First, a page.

Dear Parents,

The holiday season is always a very special time of year! Families are exchanged...greetings are given. This year, the holidays will take on an even greater significance for most American families. Most of us will find that the customs and rituals of the holidays will serve as a balm for the pain and hurts of September 11. The holiday season will enable us to connect with familiar people, places, and things.

The holiday rituals require us all to be socially aware and responsive. This, of course, is exceedingly difficult for many kids with LD. Despite their best efforts to "fit in" they often unintentionally offend, upset or -- at best -- confuse their relatives and friends. Their inability to respond appropriately in social situations is a source of puzzlement and angst for relatives. I well remember a mom of a child with LD who was asked by the child's grandparents to arrange for a sitter for the child rather than have him disrupt the family holiday celebrations. What a painful situation for all.

As the parent of a child with LD, you must come to understand (and embrace!) the fact that you have two responsibilities that you must attend to whenever you place your child in a challenging, complex or new social situation. You must:


Prepare the child for the situation and prepare the situation for the child.


In this spirit, you should begin to focus your child on the social expectations and demands of the holiday season and assist him to navigate these activities.

Below are some basic "tips and tricks" that you can teach your child in order to prepare him for the rituals of the holidays.


Social Tips on Buying and Giving Gifts

Remember: It is the thought that counts! A perfect gift is something that the recipient will really enjoy and use. A gift related to a person's interests or hobbies is always appreciated, and it shows that you are listening and paying attention.

But try not to damage the gift when you do.

If you don't know how to wrap, ask someone to teach's a valuable skill. If you really can't wrap, use a gift bag or aluminum foil. But don't give an unwrapped gift or one in a plain brown bag. Tacky!

Buy one or make one...but include it inside or taped to the outside of the package.

Do Say: "Happy Birthday!" "Happy Hanukkah!" "Merry Christmas!" "I hope that you like it!" "When I saw it in the store, I thought of you!"

Don't Say: "I couldn't spend very much!" "I didn't know what to get you!" "You probably already have one of these!" "I know you won't like this!"

Social Tips on Receiving and Accepting Gifts

There are only two appropriate ways to accept a gift:

Some neat things to say when you open a gift:

Some crummy things to say when you open a gift:

Even if you are disappointed with a gift, remember: It is never appropriate to hurt another person's feelings.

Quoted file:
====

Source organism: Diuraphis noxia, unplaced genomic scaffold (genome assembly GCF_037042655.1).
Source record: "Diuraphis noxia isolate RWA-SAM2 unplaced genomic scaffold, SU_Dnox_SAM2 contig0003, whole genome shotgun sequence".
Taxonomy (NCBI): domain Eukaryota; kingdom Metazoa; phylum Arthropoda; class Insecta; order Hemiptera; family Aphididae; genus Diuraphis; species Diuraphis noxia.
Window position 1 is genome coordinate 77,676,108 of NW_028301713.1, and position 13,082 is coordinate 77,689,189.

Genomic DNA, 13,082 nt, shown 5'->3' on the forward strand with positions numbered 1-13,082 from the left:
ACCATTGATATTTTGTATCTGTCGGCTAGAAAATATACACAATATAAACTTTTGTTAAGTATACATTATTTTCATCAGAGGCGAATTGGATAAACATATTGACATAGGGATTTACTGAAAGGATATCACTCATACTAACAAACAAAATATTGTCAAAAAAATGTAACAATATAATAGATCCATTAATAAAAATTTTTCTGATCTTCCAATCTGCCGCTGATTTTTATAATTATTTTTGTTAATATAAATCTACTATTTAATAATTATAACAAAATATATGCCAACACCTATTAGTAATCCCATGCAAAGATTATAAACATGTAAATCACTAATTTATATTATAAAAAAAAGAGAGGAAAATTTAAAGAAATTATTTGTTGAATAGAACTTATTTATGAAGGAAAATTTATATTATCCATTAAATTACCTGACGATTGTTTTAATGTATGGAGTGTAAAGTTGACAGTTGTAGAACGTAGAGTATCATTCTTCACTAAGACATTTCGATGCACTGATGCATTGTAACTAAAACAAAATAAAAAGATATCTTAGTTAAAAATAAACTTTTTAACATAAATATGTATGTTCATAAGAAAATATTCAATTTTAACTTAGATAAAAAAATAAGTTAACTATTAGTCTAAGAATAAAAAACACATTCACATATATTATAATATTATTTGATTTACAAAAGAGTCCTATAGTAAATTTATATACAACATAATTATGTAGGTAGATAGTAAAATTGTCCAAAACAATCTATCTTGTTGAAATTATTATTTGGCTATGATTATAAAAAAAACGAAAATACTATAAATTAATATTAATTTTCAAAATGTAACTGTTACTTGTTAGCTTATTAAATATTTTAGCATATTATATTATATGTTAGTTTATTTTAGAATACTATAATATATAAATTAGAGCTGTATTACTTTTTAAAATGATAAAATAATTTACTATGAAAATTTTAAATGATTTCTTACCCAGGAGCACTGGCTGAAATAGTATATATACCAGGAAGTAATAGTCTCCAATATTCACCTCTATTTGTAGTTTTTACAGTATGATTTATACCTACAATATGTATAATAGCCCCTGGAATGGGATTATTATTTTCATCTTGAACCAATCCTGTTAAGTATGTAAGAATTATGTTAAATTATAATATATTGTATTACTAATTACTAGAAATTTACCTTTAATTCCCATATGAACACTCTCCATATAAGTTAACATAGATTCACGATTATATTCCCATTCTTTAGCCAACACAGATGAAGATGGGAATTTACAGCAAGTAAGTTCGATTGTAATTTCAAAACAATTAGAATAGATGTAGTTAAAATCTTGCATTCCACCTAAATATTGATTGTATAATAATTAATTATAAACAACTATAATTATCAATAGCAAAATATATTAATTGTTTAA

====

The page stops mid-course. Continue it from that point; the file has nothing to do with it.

Social Tips on Returning Gifts

It's okay to return a gift to the store if you already have an identical one (e.g. CD, book, etc.) or if it doesn't fit (e.g., sweater, gloves, dress, etc.).

The important thing is to avoid hurting anyone's feelings.

It's best not to tell the giver that you returned it...unless they ask.

If they ask, then say something like, "I really loved the *NSync CD. In fact, I liked it so much that my friends gave me the same CD for my birthday last month. So, I returned yours and got the new Britney CD. It's great!"


Writing Thank-You Notes

It is important to write thank-you notes.

Don't think of this as a chore...rather, view it as an opportunity to make the giver feel good.

It's not required that you write a thank-you note to a person you have already thanked verbally...but, it's not a bad idea.

It's impossible to over-thank!

Write a note as soon as possible after you receive the gift.

Again, this demonstrates your thoughtfulness and good manners.

Write by hand, if possible.

Although it's okay to write a thank-you note on the computer, it's best to do it in your own handwriting. If you do type it, make sure that you sign it by hand.

Don't begin the note with "Thank you for..."

Give some news first. For example:

Dear Grandpa,

We had a great time at your house last week and the plane ride home was fun. I never flew on a small plane before. The pilot showed me the cockpit.

I wanted to thank you for the great computer game you gave me, etc.  

Always mention the specific gift that you are acknowledging.

Example: "I really love the Who Wants to be a Millionaire CD-Rom that you gave me for Christmas," or "All of my friends love the snowflake sweater you gave me." Avoid: "Thanks for the gift. It was neat."

If someone gives you money, use the thank-you note to tell the person how you will spend it.

Example: "I will use the money to buy a new baseball glove," or "I will save the money for our March trip to Disney World."


A Final Note...

Your child with LD should be viewed by all as an important and contributing member of the family who should participate fully in all traditions and rituals that your family cherishes. A little extra planning and coaching will ensure that this occurs!

Watch this column! In a few weeks we will run a special feature designed to assist your child in becoming a gracious host and a welcome visitor.

Happy Holidays!

Download the .pdf version.

© Richard Lavoie